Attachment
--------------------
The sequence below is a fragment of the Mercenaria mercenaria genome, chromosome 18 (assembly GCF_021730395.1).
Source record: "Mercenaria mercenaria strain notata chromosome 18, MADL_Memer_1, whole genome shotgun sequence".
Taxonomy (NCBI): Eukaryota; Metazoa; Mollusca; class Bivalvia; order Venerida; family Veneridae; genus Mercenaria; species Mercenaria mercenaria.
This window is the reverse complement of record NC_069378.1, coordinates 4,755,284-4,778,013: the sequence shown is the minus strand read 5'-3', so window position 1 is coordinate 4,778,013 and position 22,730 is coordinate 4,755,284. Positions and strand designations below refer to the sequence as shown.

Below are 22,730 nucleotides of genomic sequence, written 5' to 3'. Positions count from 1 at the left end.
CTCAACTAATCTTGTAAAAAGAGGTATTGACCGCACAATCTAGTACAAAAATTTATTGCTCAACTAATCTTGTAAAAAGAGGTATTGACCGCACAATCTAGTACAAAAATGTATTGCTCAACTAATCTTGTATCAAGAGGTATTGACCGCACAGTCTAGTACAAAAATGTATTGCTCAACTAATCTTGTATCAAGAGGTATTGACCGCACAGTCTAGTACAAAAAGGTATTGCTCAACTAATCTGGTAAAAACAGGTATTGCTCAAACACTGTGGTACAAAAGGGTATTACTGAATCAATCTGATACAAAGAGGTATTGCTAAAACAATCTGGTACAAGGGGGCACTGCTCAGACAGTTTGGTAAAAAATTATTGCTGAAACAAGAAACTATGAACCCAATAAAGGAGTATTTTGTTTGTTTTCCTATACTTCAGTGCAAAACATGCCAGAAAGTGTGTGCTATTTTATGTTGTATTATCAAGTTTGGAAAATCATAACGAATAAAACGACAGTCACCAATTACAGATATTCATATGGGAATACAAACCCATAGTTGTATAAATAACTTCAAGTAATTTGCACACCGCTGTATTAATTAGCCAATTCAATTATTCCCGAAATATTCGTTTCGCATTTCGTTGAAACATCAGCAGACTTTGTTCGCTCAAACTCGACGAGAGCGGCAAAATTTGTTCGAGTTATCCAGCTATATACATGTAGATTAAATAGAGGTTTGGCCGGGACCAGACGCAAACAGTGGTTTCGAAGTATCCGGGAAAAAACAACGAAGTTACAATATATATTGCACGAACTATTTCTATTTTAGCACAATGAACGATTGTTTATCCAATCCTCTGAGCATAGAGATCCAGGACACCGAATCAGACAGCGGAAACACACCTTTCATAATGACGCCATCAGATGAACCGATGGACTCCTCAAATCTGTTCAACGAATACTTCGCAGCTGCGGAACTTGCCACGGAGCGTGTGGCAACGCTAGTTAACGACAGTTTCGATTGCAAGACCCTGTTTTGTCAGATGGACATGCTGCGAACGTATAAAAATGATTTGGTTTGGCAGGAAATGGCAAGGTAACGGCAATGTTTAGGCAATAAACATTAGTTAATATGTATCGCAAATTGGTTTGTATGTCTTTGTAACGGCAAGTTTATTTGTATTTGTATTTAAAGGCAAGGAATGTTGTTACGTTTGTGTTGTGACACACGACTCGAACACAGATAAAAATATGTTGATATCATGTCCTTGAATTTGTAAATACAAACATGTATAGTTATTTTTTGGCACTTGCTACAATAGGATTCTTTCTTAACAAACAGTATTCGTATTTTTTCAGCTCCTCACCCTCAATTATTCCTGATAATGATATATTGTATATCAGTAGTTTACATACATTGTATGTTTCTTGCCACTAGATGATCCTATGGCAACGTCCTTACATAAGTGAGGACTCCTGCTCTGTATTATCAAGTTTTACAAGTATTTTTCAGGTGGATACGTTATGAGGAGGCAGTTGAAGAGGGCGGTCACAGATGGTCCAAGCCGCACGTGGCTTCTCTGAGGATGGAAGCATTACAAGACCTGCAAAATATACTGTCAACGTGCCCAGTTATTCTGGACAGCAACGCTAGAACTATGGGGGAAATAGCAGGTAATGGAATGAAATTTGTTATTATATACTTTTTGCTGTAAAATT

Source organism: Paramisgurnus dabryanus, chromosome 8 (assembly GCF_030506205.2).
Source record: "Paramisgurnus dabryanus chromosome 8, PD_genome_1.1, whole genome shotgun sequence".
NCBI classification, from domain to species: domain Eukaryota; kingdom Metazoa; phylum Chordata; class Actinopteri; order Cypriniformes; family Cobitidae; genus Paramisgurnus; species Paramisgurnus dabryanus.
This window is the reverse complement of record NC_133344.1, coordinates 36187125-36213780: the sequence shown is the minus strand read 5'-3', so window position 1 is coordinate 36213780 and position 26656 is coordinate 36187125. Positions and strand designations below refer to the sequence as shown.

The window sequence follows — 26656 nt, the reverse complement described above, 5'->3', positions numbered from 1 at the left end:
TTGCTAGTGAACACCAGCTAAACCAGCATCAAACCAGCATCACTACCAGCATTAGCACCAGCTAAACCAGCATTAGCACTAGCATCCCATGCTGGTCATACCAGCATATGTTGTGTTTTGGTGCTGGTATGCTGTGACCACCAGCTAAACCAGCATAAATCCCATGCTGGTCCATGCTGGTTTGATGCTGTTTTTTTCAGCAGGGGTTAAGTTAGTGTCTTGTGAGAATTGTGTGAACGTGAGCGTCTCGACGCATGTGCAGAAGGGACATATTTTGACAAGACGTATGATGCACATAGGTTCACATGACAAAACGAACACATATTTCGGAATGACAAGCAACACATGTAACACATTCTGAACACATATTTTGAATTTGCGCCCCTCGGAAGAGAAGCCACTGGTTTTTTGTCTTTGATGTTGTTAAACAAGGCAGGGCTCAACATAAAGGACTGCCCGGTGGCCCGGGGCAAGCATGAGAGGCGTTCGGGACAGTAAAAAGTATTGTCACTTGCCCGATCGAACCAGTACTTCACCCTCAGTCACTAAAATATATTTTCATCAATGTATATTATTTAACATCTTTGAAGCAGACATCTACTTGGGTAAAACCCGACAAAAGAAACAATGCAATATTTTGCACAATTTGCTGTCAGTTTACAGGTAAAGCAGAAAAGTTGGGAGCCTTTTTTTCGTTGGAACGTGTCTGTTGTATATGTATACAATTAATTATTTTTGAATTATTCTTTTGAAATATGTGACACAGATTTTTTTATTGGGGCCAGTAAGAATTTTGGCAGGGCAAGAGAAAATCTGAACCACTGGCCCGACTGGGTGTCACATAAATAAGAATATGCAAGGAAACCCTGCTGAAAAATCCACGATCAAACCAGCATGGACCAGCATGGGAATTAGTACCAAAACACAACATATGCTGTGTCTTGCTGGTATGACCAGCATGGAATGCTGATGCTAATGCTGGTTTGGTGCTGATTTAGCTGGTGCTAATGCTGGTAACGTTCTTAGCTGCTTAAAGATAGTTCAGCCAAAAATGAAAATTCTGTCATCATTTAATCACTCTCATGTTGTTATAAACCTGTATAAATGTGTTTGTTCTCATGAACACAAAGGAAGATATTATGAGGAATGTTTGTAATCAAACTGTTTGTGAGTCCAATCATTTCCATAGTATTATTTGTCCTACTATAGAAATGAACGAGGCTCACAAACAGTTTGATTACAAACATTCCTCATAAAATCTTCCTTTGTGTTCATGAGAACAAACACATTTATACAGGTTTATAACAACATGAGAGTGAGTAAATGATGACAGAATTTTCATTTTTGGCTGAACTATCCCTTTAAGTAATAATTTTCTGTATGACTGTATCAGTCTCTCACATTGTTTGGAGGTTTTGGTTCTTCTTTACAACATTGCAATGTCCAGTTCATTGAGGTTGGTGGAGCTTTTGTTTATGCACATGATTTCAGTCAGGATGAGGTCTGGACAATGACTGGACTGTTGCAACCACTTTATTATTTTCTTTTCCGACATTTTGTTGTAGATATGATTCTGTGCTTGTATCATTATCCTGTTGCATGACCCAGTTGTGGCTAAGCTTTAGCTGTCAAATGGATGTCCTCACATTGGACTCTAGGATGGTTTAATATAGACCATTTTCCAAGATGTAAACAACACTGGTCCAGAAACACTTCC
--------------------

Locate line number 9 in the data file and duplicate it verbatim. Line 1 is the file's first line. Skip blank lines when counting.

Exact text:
NCBI classification, from domain to species: domain Eukaryota; kingdom Metazoa; phylum Chordata; class Actinopteri; order Cypriniformes; family Cobitidae; genus Paramisgurnus; species Paramisgurnus dabryanus.